It took me about a month of heavy searching to find my yoga teacher. How you do it depends largely on what you look for. Instead of making a list for you: location, teacher’s experience, price, style, schedule…which I touched on in the last few posts. I will tell you my story, and you can suss out how to go about it from there in a way that works for you.
I knew I wanted a Mysore-style ashtanga shala (school), so I asked my ashtanga friends for recommendations. I read about the teachers, schedules, locations, and prices online, and I had an inking about where I’d end up. In the weeks I researched this, I hit a few studios in my neighborhood I’d never tried. They weren’t ashtanga schools, but the convenience of a studio but few blocks from home was too ideal not to try, even if I knew I wouldn’t end up there.
The first, Yogamaya, is a gorgeous studio in Chelsea. I’d taken classes from the founders years back at Laughing Lotus, a vinyasa studio also in Chelsea, and the yoga is the same. I tried a $28/week newcomers’ unlimited pass and went to three classes. Two, taught by Bryn, were very good. I’m just not into their wild choreographic sequencing. I suppose that it’s good for people who feel bored with traditional yoga sequences, but being bored is part of the practice. I find it impossible to go into my body when I’m waiting to hear what unknown, awkward transition will come next. I also don’t like spending 10 minutes on one side of the body standing, sitting, arm balancing, inverting, and then getting back up to do it all over again on the other. This is not how it’s meant to be. In traditional styles like ashtanga and Iyengar, we do the right side and then the left for each and every pose before we move on to the next. I will not bore you with the art and reasoning of yoga sequencing and the energetic properties of different poses. But many years ago, I noticed that classes with unpredictable posturing make me feel high strung. Sometimes good, like I had a nice work out, but not balanced and in my body, like more traditional styles of yoga do. Plus the work-out effect.
The third class I took there was with a very young teacher. It featured the most questionable sun salutation sequencing I’ve ever encountered. From standing forward bend, we sat down into a squat, and then jumped back. At the end, we jumped forward into a squat, then came up to forward bend. This is hell on the knees. In a squat, the toes are pointing out, in the direction of the knees. In the other poses they are straight forward. The was no safe way to transition this sequence, and the fact that it was totally awkward and unpleasant was not even addressed by the teacher. Ouch. It was enough to keep me from trying other classes there during my paid week. That said, it is a beautiful studio and I’m sure they have some amazing teachers. If you like funky sequencing, chanting to a harmonium, heavy appropriation of Indian culture, and inspirational, personal talks by your teacher at the start of class, Yogamaya (or Laughing Lotus) might be just your thing.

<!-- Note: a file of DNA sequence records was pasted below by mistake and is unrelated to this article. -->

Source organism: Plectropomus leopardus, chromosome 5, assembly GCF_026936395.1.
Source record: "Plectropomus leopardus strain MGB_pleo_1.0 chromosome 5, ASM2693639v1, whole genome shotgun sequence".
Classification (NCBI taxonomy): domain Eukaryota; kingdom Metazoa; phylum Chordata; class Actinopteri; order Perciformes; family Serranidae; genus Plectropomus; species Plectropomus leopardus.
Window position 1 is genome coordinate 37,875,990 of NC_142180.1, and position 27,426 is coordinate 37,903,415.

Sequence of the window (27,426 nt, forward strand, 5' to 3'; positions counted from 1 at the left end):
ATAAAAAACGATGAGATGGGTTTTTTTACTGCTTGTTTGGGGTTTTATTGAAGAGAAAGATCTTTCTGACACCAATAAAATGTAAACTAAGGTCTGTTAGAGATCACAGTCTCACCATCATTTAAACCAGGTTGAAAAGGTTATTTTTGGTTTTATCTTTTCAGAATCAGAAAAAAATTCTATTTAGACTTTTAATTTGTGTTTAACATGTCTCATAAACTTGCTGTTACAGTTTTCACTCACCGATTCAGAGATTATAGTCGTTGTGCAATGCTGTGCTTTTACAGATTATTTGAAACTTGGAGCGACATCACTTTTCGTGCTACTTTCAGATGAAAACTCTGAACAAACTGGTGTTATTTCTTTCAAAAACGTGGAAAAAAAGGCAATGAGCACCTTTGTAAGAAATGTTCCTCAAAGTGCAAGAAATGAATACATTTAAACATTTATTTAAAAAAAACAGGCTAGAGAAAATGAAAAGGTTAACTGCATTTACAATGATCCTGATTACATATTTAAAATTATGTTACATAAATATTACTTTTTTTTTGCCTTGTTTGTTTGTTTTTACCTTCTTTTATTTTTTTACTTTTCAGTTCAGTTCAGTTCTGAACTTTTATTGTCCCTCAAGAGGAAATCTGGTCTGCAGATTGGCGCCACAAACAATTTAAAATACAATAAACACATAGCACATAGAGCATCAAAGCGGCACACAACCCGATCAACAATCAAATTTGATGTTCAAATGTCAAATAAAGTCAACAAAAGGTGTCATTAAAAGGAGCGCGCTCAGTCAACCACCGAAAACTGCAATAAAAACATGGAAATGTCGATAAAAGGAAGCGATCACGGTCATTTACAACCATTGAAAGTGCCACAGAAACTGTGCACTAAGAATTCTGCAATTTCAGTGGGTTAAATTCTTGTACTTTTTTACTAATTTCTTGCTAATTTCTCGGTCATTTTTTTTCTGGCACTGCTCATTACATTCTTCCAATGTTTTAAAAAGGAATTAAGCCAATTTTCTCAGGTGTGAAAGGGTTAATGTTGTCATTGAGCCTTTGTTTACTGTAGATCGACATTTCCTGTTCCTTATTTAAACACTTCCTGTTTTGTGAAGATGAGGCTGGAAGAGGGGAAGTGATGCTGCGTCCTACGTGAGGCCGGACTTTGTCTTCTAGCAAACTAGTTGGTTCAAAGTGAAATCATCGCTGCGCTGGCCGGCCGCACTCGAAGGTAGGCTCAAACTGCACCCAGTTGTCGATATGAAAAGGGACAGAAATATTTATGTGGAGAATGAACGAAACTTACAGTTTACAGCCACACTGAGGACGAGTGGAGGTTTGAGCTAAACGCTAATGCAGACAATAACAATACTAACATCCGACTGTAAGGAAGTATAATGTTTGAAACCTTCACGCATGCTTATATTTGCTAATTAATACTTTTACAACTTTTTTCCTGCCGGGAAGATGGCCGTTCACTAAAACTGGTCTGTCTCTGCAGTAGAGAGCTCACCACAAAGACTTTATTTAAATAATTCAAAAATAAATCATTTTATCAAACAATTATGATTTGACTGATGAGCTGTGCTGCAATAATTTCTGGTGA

Because I am frequently asked about both Bikram and Yoga to the People, I also went to the YTTP on W26th Street. Yes, I took a hot yoga class. As expected, it was hot, and because I like to be warm, I enjoyed it more or less. I’m not into locking out the joints, which is a hot yoga specialty. In all the types of yoga I’ve done, they all pretty much agree that locking out the joints is not a good thing. Further, there’s a lot of pushing to go further, and who can really feel her limits at 4pm in a 100+ degree room? The muscles are like rubber. It’s certainly not a not-quite-heated, 6am ashtanga shala, where coaxing the muscles to open of their own accord is the name of the game. There are also some poses that aren’t great for the masses, like supta virasana and a weird whipping up to paschimottanasana from lying flat on the back, which is done numerous times. I’m partial to the jump backs and jump throughs of ashtanga to strengthen the mid-region. But I’m obviously biased. The studio was fine. I didn’t find it any less posh than the Bikram studio I tried for a week years back in San Francisco. The teacher was nice enough. I don’t remember his name, and that’s likely because YTTP don’t emphasize teachers or even put their names on the schedules, I assume to avoid the cult of personality that can form around teachers. I get that, though I don’t agree with it. I want know to whom I’m subjecting myself for an hour and a half.
Further, In early December, Bikram and YTTP came to a settlement (Bikram sued them for using his copyrighted sequence of poses) and YTTP will stop teaching that sequence as of Feb 15, 2013. “So what?” I say. It’s hardly a brilliant sequence. Change it up a bit, make some improvements, and maybe I drop by on a moon day or two.
So, hopefully it’s evident that this is a process of trial and error. Because I’m not partial to these studios doesn’t mean you might not be. I went to Laughing Lotus for a year or two when I was moving from integral hatha to vinyasa. I enjoyed the work out and it’s what I wanted at the time. Then I found the amazing, must-be-experienced Iyengar teacher Genny Kapular. She instilled in me a love for mindful sequencing and I’ve had a hard time with overly creative sequencing ever since.
The next post will be about the ashtanga teachers I tried, their studios, and those I didn’t get to because I found what I was looking for first.